The two women who were rescued last week by the U.S. Navy after being stranded at sea on a sailboat for more than five months are now dealing with a different kind of challenge: Answering what experts claim are huge questions surrounding their story.
Jennifer Appel and Tasha Fuiava, who both live in Hawaii, and two dogs were rescued last Wednesday by the crew of the USS Ashland, after being spotted the day before by a Taiwanese fishing vessel 900 miles southeast of Japan.
The two set sail for Tahiti from Oahu, Hawaii, on May 3, a trip that should take a few weeks. The stranded mariners claim their tale of woe began on that first day when they were battered by what Appel told the Associated Press on Friday, termed a “force 11 storm” that damaged the boat’s rigging and mast.
Honolulu meterologist Norman Hui, however, told CNN there were “no organized storm systems near the Hawaiian Islands on the dates of May 3, 2017, or the few days afterward.”
CNN says it contacted Appel and Fuiava about the discrepancy, but as of Tuesday afternoon they had not responded.
The women encountered another storm in late May that killed the boat’s engine, according to Appel’s comments to AP. Still, they continued by sail.
They told AP they had radios, satellite phones, GPS and other emergency gear, but that all those devices went on the fritz around the same time. That’s something Phillip R. Johnson, a retired Coast Guard officer responsible for search and rescue operation, found strange.
“There’s something wrong there,” Johnson told AP. “I’ve never heard of all that stuff going out at the same time.”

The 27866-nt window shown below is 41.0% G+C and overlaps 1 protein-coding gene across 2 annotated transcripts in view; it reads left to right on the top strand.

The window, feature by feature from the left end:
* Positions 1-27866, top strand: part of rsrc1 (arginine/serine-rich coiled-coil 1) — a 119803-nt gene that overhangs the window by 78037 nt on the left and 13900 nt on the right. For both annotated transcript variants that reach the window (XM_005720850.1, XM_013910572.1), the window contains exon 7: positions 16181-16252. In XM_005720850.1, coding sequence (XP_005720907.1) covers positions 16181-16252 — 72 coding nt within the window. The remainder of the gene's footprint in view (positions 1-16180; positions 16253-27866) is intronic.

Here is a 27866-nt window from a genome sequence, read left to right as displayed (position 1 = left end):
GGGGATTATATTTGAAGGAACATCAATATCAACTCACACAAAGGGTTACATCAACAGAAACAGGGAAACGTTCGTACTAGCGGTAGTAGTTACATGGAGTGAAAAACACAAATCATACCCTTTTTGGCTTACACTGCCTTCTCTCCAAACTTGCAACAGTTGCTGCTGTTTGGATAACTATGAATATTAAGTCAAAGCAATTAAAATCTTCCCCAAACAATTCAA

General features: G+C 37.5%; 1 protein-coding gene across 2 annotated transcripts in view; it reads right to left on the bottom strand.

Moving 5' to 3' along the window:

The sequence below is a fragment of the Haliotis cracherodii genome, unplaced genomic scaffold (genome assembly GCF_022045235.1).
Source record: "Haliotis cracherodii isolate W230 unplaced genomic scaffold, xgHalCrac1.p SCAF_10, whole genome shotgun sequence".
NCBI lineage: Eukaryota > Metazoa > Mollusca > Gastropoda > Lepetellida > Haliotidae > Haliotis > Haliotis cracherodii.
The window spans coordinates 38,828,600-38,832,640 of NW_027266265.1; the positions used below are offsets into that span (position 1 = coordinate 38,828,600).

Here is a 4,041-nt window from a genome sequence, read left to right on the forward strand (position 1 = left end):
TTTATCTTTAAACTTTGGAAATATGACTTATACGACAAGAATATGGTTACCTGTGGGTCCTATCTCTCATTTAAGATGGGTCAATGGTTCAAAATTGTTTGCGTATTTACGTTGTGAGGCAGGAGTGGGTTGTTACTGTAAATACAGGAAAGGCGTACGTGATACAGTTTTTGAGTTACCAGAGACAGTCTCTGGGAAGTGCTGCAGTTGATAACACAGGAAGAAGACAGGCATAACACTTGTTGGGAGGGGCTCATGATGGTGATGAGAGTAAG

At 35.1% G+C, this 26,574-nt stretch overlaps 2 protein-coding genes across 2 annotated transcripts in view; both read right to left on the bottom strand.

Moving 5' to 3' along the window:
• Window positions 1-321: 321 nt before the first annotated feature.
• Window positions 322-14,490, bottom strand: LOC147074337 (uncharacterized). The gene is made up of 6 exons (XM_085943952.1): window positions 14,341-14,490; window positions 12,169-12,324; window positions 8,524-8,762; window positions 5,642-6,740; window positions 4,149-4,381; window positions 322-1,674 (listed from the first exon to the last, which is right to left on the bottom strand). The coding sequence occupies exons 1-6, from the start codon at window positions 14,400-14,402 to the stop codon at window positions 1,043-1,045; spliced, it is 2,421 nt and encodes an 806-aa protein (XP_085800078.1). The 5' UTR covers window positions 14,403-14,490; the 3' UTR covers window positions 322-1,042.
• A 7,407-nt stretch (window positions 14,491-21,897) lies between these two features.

One rescue device that did work may have been the most important of all: the Emergency Position Indicating Radio Beacon, or EPIRB. The alert signal sends a location to rescuers within minutes and can be activated either manually or automatically.
Appel confirmed to AP on Tuesday that the boat had the beacon, but they decided not to use it because they didn’t feel they were in imminent physical danger.
“Our hull was solid, we were floating, we had food, we had water, and we had limited maneuverable capacity,” Appel said in Japan, where the U.S. Navy took them after they were rescued. “All those things did not say we are going to die. All that said, it’s going to take us a whole lot longer to get where we’re going.”
Boating expert Linus Wilson wonders if the women made up parts of their story.
“Several of Ms. Appel’s statements about her voyage do not check out and don’t ring true to many experienced sailors,” Wilson told ABC News by e-mail. “I think a reasonable person may start out thinking that Ms. Appel was just a foolish skipper, but it seems likely many events that she recounts may have been fabricated to sensationalize the story.”
“It would be a shame if someone used a very expensive U.S. Navy rescue as a publicity stunt,” he said.